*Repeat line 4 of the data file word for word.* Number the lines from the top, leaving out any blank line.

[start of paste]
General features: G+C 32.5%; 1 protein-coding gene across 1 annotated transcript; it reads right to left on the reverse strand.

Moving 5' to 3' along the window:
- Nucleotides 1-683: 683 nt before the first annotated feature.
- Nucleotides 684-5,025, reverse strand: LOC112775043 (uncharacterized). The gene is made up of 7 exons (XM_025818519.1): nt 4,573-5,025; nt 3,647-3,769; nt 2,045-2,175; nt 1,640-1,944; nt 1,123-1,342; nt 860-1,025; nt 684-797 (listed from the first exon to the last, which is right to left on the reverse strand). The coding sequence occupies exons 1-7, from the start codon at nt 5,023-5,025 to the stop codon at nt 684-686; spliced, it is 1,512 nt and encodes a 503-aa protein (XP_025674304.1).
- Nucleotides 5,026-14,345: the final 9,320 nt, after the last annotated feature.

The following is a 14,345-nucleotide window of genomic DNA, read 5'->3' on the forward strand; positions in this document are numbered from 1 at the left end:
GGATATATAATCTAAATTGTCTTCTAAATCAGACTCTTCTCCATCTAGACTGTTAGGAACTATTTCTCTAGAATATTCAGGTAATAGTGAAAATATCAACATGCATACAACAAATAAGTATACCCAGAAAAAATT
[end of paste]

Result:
- Nucleotides 684-5,025, reverse strand: LOC112775043 (uncharacterized). The gene is made up of 7 exons (XM_025818519.1): nt 4,573-5,025; nt 3,647-3,769; nt 2,045-2,175; nt 1,640-1,944; nt 1,123-1,342; nt 860-1,025; nt 684-797 (listed from the first exon to the last, which is right to left on the reverse strand). The coding sequence occupies exons 1-7, from the start codon at nt 5,023-5,025 to the stop codon at nt 684-686; spliced, it is 1,512 nt and encodes a 503-aa protein (XP_025674304.1).